KUALA LUMPUR ，Mar 15– Veterans in the media industry have poured scorn on the government’s move to curtail press freedom following the promulgation of an ordinance on fake news.
They described the move as a despicable tactic to weaken the media and suppress journalists, while voicing concern that the new law can be misused by those in power to suit their needs.
Speaking to The Vibes yesterday, award-winning senior newsman Frankie D’Cruz said it is worrying that the media profession is being stomped on.
He said in the span of 12 months, Perikatan Nasional has outdone the previous Barisan Nasional government in silencing the media and undermining democracy.
“A free press is an important part of any democracy because it keeps voters privy to what is really going on and prevents politicians from getting re-elected based on lies and falsehoods.
“While the BN government had their own arsenal of methods and tools to intimidate and silence the media, the PN administration has taken it to Olympian proportions to destroy the fibres of democracy and create unprecedented tension between the free press and executive.”
The Emergency (Essential Powers) (No. 2) Ordinance 2021, which came into effect on March 12, is aimed at combatting fake news relating to Covid-19 and the emergency proclamation, essentially giving the government sweeping powers.
Under the new law, those who spread fake news regarding said matters will face action, with the courts being granted powers to order the removal of such publications.
It empowers law enforcement to arrest, enforce, investigate, inspect and have access to computerised data, with investigations on seizable offences now not requiring a warrant.
Those found guilty face a fine of not more than RM100,000 or a jail term not exceeding three years, while for continuing offences, there will be a further fine not exceeding RM1,000 for each day that the offence continues after conviction.
Despite this, D’Cruz reminded fellow journalists to remain steadfast in bearing witness and holding those in power to account.
“Any media that compromises on these virtues will foolishly be handing the government the power to decide what information is true and what is false.
“That is a dangerously wrong path that threatens the integrity of democracy and fourth estate.”
Fellow newsman and former newspaper editor Gobind Rudra said the ordinance on fake news as it is – while narrow in scope by focusing solely on Covid-19 and the emergency – is still very loose.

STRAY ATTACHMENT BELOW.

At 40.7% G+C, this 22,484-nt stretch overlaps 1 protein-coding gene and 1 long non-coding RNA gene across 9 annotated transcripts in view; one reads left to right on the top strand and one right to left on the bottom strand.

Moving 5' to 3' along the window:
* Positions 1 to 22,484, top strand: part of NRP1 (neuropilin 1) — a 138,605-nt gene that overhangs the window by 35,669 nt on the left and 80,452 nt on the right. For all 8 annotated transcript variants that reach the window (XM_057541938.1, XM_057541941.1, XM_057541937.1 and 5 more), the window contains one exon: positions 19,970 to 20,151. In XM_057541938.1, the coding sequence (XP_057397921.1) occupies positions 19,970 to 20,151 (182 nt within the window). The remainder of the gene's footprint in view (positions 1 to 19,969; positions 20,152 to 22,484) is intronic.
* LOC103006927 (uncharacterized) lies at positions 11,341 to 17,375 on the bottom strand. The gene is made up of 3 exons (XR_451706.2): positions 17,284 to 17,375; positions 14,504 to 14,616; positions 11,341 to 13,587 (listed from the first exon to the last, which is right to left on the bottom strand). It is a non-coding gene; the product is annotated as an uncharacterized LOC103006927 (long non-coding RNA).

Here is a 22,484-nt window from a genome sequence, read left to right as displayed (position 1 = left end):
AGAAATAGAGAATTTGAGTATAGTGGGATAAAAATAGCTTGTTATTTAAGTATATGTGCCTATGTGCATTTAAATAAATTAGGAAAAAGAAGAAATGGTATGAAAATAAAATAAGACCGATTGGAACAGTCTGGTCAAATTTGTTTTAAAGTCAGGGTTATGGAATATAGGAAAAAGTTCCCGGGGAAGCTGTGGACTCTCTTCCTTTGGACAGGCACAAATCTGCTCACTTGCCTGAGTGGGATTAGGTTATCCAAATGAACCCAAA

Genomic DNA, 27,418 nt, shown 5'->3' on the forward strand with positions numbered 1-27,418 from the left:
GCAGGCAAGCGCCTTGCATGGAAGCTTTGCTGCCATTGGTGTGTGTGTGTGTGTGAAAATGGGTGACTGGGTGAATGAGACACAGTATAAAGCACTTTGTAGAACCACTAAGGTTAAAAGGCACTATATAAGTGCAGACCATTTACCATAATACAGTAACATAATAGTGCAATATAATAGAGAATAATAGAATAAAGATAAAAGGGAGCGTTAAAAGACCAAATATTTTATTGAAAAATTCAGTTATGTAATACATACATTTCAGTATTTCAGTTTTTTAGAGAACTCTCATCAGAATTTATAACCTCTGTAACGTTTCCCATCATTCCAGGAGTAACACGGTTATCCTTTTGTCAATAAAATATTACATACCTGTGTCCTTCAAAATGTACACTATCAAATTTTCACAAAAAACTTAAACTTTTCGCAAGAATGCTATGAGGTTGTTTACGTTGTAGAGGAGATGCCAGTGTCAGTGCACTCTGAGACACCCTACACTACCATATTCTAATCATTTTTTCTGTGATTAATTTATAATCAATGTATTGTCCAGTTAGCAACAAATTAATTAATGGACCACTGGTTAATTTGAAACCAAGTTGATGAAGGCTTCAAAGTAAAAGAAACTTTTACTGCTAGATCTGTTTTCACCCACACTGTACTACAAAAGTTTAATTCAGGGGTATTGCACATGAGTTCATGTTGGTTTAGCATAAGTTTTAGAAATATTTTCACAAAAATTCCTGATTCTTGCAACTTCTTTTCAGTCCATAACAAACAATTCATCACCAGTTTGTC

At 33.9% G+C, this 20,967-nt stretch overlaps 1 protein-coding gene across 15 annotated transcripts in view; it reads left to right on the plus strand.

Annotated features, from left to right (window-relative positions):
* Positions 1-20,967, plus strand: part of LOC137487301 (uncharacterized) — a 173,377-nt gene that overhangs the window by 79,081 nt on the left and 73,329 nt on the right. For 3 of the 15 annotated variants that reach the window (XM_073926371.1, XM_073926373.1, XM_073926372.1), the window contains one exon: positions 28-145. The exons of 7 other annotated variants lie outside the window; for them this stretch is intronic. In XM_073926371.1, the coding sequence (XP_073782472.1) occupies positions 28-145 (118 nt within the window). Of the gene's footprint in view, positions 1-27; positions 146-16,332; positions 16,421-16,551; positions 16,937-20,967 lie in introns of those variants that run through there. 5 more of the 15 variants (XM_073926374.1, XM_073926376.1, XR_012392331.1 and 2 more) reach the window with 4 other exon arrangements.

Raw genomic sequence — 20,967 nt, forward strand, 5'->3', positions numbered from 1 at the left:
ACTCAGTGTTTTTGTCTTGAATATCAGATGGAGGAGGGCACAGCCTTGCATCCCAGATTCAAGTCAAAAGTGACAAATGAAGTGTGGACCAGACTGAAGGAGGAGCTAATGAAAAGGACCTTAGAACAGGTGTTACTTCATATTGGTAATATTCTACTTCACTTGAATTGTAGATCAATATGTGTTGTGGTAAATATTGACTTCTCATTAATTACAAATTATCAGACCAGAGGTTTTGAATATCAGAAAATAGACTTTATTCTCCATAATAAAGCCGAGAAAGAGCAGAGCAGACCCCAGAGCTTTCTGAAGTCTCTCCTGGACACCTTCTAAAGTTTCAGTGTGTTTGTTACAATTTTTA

“Any restriction on free speech, when it is very loose, can be misused. And that is exactly the fear among most press members.”
He said the move to promulgate the ordinance is overboard, unless the authorities can show, with valid ground, its concern of such fake news.
He cited graphic artist Fahmi Reza’s satirical cartoons as an example of how the vagueness in the definition of fake news could see individuals wrongly prosecuted.
“How do you even define what causes public alarm on the issue of Covid-19 and the emergency. Can you say what Fahmi does is causing alarm? Where do you draw the line?
“This will raise a lot of questions among the editors. Opinions are one thing, creating alarm is a totally different thing.”
National Press Club president and Petra News executive director Datuk Ahirudin Attan described the ordinance as a “gag order”.
“What we actually need is a policy on fake news as a whole, not fake news on Covid-19 or football… it shouldn’t be something so specific,” he was quoted as saying to news site Twentytwo13.
“It’s lazy and political. We’ve spoken about fake news many times in the past, but this new law seems to be narrow and self-serving. It doesn’t serve the purpose of educating us as a nation.
“Also, who is going to decide what is fake and what isn’t? Basically, one can be hauled up on the pretext of spreading ‘fake news’.
“All of us in the media, online, newspapers, we are all against fake news. But this (new law) is not dealing with fake news.”
In a press conference last Friday, Communications and Multimedia Minister Datuk Saifuddin Abdullah said the new ordinance is not to curtail media freedom or any party from criticising the government, but merely to tackle the issue of fake news. – The Vibes